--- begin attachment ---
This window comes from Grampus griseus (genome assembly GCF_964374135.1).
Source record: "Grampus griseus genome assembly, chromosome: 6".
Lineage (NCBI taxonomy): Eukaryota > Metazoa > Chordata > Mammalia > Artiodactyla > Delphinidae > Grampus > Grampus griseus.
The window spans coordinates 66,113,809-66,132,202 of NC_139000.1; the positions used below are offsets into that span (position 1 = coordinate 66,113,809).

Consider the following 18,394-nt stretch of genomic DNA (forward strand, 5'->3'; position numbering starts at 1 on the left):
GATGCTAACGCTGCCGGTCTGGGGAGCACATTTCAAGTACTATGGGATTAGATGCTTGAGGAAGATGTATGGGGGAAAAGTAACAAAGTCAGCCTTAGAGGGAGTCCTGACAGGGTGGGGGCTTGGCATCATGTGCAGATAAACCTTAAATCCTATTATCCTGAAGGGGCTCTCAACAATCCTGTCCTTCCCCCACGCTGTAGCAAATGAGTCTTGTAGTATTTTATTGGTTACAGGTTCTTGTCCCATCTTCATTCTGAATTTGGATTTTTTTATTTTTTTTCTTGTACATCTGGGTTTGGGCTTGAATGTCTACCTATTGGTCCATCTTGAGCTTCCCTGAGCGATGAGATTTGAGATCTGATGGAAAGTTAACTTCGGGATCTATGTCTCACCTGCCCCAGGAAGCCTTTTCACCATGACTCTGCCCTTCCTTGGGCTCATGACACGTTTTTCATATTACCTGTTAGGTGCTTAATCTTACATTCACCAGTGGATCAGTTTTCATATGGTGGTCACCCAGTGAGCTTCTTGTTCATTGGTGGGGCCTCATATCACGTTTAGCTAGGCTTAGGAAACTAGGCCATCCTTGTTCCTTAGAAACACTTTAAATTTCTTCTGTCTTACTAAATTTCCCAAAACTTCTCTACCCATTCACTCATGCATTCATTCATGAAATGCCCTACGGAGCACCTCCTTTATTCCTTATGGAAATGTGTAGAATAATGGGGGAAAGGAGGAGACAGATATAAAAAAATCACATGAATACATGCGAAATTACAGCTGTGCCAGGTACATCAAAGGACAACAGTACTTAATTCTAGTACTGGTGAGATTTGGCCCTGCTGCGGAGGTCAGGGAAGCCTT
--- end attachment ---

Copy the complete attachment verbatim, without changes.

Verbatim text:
This window comes from Grampus griseus (genome assembly GCF_964374135.1).
Source record: "Grampus griseus genome assembly, chromosome: 6".
Lineage (NCBI taxonomy): Eukaryota > Metazoa > Chordata > Mammalia > Artiodactyla > Delphinidae > Grampus > Grampus griseus.
The window spans coordinates 66,113,809-66,132,202 of NC_139000.1; the positions used below are offsets into that span (position 1 = coordinate 66,113,809).

Consider the following 18,394-nt stretch of genomic DNA (forward strand, 5'->3'; position numbering starts at 1 on the left):
GATGCTAACGCTGCCGGTCTGGGGAGCACATTTCAAGTACTATGGGATTAGATGCTTGAGGAAGATGTATGGGGGAAAAGTAACAAAGTCAGCCTTAGAGGGAGTCCTGACAGGGTGGGGGCTTGGCATCATGTGCAGATAAACCTTAAATCCTATTATCCTGAAGGGGCTCTCAACAATCCTGTCCTTCCCCCACGCTGTAGCAAATGAGTCTTGTAGTATTTTATTGGTTACAGGTTCTTGTCCCATCTTCATTCTGAATTTGGATTTTTTTATTTTTTTTCTTGTACATCTGGGTTTGGGCTTGAATGTCTACCTATTGGTCCATCTTGAGCTTCCCTGAGCGATGAGATTTGAGATCTGATGGAAAGTTAACTTCGGGATCTATGTCTCACCTGCCCCAGGAAGCCTTTTCACCATGACTCTGCCCTTCCTTGGGCTCATGACACGTTTTTCATATTACCTGTTAGGTGCTTAATCTTACATTCACCAGTGGATCAGTTTTCATATGGTGGTCACCCAGTGAGCTTCTTGTTCATTGGTGGGGCCTCATATCACGTTTAGCTAGGCTTAGGAAACTAGGCCATCCTTGTTCCTTAGAAACACTTTAAATTTCTTCTGTCTTACTAAATTTCCCAAAACTTCTCTACCCATTCACTCATGCATTCATTCATGAAATGCCCTACGGAGCACCTCCTTTATTCCTTATGGAAATGTGTAGAATAATGGGGGAAAGGAGGAGACAGATATAAAAAAATCACATGAATACATGCGAAATTACAGCTGTGCCAGGTACATCAAAGGACAACAGTACTTAATTCTAGTACTGGTGAGATTTGGCCCTGCTGCGGAGGTCAGGGAAGCCTT